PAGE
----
Archive for ‘Law Students’

March 17, 2011

Various Articles Lead to the Same Conclusion: Women’s Experiences in Law School are Unique

by Angela N. Johnson

Taken together, the articles reflected upon in “Hey There’s Ladies Here!” persuade the authors “that a substantial proportion of law students – many, but by no means all of them, women students – experience frustration, or alienation, or both, because of law schools’ failure to engage and develop the full range of intellectual capacities necessary for successful and responsible practice . . . legal education must be broadened and deepened to encompass neglected but important aspects of the intellectual work that legal professionals do” (Berger, et al. 1998, 1025).

“Hey There’s Ladies Here!” reflects on Becoming Gentlemen: Women, Law School, and Institutional Change by Lani Guinier, Michelle Fine, and Jane Balin, Women in Legal Education: A Comparison of the Law School Performance and Law School Experiences of Women and Men by Linda F. Wightman, Law School Admissions Council, What Difference Does Difference Make?: The Challenge for Legal Education by Elizabeth Mertz with Wamucci Njogu and Susan Gooding, and Cultivating Intelligence: Power, Law, and the Politics of Teaching by Louise Harmon and Deborah W. Post.

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February 2, 2011

Bullying in Law School

by Angela N. Johnson

Rebecca Flanagan’s article, “Lucifer Goes to Law School” is not in itself an article on women as law students, however it focuses on the underlying concerns of law students surveyed in the Yale study, Schwab’s survey, and the Law School Student Engagement research. Flanagan notes that due to the extreme shock of the first year of law school and the law school environment generally, “bullying behaviors [are] both a cause and a response to student depression, anxiety, and substance abuse . . . bullying is the unnamed missing link in the causal chain between the law school curriculum and the prevalence of depression and substance abuse in law schools” (Flanagan 453). Flanagan states that due to the research on the experience of women and students of color in law schools which has documented the deleterious impact of the law school environment on academic achievement, self-esteem, and confident of non-traditional students, women and minorities are likely hit the hardest. Though bullying rarely involves physical violence, the emotional and mental harms transfer to physical ailments in the form of substance abuse.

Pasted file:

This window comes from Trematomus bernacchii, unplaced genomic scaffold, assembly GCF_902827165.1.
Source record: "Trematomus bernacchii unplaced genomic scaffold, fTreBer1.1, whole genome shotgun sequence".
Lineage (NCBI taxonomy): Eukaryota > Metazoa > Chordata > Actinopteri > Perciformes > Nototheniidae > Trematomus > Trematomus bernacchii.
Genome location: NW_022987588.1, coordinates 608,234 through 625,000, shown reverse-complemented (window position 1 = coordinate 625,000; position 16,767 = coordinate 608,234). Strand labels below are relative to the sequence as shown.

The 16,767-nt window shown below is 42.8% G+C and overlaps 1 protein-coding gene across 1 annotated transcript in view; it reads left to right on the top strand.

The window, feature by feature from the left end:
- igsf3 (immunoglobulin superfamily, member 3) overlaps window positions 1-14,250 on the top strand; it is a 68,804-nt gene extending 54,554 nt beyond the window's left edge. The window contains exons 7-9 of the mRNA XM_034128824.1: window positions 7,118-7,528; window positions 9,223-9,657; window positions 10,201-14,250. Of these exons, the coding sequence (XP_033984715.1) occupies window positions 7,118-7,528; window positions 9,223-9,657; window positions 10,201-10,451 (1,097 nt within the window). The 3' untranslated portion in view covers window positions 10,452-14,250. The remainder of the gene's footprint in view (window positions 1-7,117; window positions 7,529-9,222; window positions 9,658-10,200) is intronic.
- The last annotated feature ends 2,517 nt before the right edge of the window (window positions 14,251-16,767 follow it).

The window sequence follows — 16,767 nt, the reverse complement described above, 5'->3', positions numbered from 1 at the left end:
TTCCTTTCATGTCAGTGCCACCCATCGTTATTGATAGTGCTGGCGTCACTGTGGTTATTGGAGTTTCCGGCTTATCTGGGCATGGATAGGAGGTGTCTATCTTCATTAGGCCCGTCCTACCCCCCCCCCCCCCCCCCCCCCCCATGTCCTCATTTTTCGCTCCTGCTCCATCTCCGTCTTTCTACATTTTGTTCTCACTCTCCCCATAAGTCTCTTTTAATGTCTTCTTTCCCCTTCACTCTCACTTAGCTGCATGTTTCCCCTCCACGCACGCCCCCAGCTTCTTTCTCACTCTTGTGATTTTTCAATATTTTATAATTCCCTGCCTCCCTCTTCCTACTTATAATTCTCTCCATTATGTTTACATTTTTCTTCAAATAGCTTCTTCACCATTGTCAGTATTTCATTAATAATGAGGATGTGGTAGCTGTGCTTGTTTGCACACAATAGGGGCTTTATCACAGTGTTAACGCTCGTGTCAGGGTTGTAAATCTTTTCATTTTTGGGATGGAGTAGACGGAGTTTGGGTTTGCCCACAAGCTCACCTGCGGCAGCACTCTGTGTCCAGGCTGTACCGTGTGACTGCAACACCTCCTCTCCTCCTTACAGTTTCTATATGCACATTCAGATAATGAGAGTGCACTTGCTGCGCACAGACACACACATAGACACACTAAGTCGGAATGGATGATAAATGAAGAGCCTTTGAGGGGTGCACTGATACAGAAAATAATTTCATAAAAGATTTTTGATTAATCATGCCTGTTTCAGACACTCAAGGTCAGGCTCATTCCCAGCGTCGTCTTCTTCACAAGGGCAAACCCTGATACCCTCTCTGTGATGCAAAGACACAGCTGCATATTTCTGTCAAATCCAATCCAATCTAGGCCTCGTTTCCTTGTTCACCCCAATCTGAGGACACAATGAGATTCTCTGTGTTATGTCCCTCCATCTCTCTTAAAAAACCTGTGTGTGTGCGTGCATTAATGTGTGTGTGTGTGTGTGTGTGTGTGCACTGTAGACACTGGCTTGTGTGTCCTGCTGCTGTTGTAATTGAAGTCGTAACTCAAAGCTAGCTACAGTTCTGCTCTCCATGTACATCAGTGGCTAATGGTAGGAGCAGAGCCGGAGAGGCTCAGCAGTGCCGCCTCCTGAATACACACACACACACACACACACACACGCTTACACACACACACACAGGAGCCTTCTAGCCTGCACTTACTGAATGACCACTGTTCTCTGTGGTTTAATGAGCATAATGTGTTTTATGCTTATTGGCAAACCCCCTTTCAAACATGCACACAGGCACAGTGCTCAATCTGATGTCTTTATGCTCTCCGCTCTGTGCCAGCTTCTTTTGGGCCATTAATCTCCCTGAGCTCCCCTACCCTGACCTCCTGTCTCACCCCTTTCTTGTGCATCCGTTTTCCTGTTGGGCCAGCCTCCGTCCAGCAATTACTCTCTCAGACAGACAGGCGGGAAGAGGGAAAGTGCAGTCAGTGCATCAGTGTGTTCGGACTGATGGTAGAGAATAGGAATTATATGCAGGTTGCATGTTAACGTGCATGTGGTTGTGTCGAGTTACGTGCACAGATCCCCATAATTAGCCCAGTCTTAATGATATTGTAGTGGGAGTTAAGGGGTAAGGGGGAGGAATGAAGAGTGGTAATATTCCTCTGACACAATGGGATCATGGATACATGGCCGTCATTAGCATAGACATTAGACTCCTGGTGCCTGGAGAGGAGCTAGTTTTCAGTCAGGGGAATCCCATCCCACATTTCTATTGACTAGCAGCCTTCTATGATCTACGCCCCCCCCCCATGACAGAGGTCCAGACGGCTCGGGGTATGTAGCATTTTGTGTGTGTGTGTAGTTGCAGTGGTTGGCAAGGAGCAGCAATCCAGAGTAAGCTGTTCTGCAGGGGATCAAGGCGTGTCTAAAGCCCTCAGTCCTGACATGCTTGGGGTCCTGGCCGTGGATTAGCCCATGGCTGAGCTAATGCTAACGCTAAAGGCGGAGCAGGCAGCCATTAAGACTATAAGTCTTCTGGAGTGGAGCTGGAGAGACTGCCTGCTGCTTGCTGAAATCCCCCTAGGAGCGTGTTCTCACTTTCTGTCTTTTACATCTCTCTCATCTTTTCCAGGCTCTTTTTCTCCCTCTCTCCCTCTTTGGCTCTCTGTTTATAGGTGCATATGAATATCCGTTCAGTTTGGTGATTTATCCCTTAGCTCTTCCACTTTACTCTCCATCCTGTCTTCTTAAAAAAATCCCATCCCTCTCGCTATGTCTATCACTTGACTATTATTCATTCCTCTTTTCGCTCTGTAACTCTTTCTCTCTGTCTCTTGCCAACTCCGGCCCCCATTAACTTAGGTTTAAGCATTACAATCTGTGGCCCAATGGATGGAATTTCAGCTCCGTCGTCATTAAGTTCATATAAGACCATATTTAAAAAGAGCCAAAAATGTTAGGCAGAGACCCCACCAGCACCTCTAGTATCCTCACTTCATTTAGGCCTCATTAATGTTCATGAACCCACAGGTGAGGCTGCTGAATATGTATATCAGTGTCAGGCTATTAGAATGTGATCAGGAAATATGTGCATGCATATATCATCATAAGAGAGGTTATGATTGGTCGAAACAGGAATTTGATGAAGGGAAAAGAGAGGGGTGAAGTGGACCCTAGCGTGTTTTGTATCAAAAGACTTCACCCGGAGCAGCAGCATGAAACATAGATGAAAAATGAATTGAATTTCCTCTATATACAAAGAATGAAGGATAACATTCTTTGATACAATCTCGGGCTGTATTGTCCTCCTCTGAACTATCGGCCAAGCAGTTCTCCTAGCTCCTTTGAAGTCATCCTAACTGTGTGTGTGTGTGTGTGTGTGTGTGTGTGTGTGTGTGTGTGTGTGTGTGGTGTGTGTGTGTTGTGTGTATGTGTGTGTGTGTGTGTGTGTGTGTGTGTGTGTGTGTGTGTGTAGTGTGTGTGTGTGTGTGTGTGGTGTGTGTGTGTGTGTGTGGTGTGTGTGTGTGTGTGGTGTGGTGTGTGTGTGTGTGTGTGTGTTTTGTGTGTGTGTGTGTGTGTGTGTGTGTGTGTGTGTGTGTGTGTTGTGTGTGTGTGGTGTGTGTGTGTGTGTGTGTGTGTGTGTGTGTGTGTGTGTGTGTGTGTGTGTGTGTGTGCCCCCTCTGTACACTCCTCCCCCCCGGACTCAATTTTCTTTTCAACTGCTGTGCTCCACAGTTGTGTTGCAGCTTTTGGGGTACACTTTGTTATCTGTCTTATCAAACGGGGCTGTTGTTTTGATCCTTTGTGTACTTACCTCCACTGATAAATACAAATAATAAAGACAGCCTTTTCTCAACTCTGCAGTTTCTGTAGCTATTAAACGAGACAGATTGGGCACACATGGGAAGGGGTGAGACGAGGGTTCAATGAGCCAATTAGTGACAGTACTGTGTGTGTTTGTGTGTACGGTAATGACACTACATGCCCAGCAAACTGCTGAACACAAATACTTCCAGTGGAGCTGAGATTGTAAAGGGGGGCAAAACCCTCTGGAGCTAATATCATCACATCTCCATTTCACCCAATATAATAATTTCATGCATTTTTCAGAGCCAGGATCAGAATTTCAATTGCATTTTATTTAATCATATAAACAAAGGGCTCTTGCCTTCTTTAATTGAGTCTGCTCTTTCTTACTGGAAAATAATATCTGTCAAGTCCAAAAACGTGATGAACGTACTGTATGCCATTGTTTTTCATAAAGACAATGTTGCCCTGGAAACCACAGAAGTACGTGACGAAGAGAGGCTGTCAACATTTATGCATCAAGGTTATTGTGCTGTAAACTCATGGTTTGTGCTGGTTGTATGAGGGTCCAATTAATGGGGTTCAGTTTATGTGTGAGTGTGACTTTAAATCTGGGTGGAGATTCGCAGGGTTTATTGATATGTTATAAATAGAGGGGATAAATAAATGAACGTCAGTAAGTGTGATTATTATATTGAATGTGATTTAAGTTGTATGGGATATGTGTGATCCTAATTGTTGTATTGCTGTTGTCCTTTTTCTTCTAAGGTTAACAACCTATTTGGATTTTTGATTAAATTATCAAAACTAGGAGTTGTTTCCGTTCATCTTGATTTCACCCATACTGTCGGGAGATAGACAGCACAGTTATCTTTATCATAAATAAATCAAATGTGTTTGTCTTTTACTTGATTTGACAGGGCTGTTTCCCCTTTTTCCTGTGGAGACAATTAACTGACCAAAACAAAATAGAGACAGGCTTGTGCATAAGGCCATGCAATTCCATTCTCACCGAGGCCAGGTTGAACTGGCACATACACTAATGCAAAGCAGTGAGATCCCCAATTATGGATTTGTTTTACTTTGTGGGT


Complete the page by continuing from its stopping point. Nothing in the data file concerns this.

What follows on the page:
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February 2, 2011

Gendered Experiences in Law School Fade in the 2L and 3L Years

by Angela N. Johnson

Contrary to similar studies undertaken in previous years, Claire Schwab’s “A Shifting Gender Divide: The Impact of Gender on Education at Columbia Law School in the New Millennium” purports women’s experience in law school isn’t 180 degrees different from male students, rather it just isn’t a “gender-neutral one” (Schwab).  While other reports have indicated a radical difference in law school experience based on gender with an assumption that the disparity remains through all three-years of law study, Schwab discovers that most struggles in law school are felt by both male and female students and that experiences are largely the same with smaller varying degrees of differences felt by women students.  Further, any differences felt by 1L women law students are diminished in the 2L and 3L years.  Schwab argues that the experiences of women law students are first and foremost that of a first year student (of any gender), and only secondly that of a woman.  Surveys revealed that the same difficulties that plague female law students also concern male students; this “common nature” of the same concerns among both genders highlights the idea that women do not altogether survive an alternate or differing experience than their male classmates.